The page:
Volume 606, October 2017
|Number of page(s)||17|
|Section||Stellar structure and evolution|
|Published online||24 October 2017|
Neutron star cooling and the rp process in thermonuclear X-ray bursts⋆
1 SRON Netherlands Institute for Space Research, Sorbonnelaan 2, 3584 CA Utrecht, The Netherlands
2 University College Utrecht, Utrecht University, 3584 ED Utrecht, The Netherlands
3 School of Physics and Astronomy, Monash University, VIC 3800, Australia
4 Monash Center for Astrophysics, Monash University, VIC 3800, Australia
5 National Space Institute, Technical University of Denmark, Elektrovej 327-328, 2800 Lyngby, Denmark
6 CRESST and X-ray Astrophysics Laboratory NASA/GSFC, Greenbelt, MD 20771, USA
7 Department of Astronomy, University of Maryland, College Park, MD 20742, USA
8 European Space Astronomy Centre (ESA/ESAC), Science Operations Department, 28691 Villanueva de la Cañada, Madrid, Spain
9 Leibniz-Institut für Astrophysik Potsdam, An der Sternwarte 16, 14482 Potsdam, Germany
Received: 31 May 2017
Accepted: 6 August 2017
When the upper layer of an accreting neutron star experiences a thermonuclear runaway of helium and hydrogen, it exhibits an X-ray burst of a few keV with a cool-down phase of typically 1 min. When there is a surplus of hydrogen, hydrogen fusion is expected to simmer during that same minute due to the rp process, which consists of rapid proton captures and slow β-decays of proton-rich isotopes. We have analyzed the high-quality light curves of 1254X-ray bursts, obtained with the Proportional Counter Array on the Rossi X-ray Timing Explorer between 1996 and 2012, to systematically study the cooling and rp process. This is a follow-up of a study on a selection of 37 bursts from systems that lack hydrogen and show only cooling during the bursts. We find that the bolometric light curves are well described by the combination of a power law and a one-sided Gaussian. The power-law decay index is between 1.3 and 2.1 and similar to that for the 37-bursts sample. There are individual bursters with a narrower range. The Gaussian is detected in half of all bursts, with a typical standard deviation of 50 s and a fluence ranging up to 60% of the total fluence. The Gaussian appears consistent with being due to the rp process. The Gaussian fluence fraction suggests that the layer where the rp process is active is underabundant in H by a factor of at least five with respect to cosmic abundances. Ninety-four percent of all bursts from ultracompact X-ray binaries lack the Gaussian component, and the remaining 6% are marginal detections. This is consistent with a hydrogen deficiency in these binaries. We find no clear correlation between the power law and Gaussian light-curve components.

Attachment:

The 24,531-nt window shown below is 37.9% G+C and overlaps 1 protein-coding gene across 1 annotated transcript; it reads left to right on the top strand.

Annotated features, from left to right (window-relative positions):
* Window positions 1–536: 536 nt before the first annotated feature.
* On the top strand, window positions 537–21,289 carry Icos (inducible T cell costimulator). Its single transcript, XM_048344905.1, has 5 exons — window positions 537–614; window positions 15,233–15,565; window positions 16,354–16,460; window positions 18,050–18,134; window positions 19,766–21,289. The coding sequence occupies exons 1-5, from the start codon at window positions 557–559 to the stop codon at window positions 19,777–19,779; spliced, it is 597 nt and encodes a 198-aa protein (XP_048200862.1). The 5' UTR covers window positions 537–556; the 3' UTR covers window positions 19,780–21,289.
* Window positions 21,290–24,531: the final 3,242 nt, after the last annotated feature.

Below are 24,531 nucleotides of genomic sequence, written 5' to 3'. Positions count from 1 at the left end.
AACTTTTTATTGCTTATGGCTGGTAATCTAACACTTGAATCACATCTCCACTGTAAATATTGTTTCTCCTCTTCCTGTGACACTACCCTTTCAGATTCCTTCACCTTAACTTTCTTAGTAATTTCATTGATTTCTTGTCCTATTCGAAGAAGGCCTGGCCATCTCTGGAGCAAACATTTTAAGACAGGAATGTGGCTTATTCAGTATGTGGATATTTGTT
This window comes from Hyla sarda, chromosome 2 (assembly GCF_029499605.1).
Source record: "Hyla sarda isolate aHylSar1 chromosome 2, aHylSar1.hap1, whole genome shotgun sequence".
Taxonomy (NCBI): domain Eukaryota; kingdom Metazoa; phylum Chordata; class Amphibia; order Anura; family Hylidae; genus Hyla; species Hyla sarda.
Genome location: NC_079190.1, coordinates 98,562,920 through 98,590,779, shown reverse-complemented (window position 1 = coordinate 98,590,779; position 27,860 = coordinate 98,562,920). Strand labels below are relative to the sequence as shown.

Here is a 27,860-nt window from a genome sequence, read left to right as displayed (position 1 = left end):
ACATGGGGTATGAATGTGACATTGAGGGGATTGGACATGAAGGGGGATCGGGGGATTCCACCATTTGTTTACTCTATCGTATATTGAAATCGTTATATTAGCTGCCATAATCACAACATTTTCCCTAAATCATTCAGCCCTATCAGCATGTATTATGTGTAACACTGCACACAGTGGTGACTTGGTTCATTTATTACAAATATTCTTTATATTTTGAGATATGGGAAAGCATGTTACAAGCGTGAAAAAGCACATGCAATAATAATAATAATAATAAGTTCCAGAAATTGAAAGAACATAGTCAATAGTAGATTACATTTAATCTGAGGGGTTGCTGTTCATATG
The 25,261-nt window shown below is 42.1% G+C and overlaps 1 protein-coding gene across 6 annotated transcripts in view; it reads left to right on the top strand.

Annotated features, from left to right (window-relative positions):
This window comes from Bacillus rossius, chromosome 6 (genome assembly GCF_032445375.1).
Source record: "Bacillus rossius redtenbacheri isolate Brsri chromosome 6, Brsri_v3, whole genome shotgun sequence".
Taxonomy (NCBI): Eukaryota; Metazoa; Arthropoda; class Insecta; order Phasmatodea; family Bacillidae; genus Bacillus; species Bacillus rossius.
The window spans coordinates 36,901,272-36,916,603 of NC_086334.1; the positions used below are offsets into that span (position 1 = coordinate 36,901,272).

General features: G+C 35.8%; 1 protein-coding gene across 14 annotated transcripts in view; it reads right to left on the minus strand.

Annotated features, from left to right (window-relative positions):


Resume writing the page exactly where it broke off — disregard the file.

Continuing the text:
Key words: X-rays: binaries / X-rays: bursts / stars: neutron / nuclear reactions, nucleosynthesis, abundances
Full Table C.1 is only available at the CDS via anonymous ftp to cdsarc.u-strasbg.fr (188.8.131.52) or via http://cdsarc.u-strasbg.fr/viz-bin/qcat?J/A+A/606/A130
© ESO, 2017
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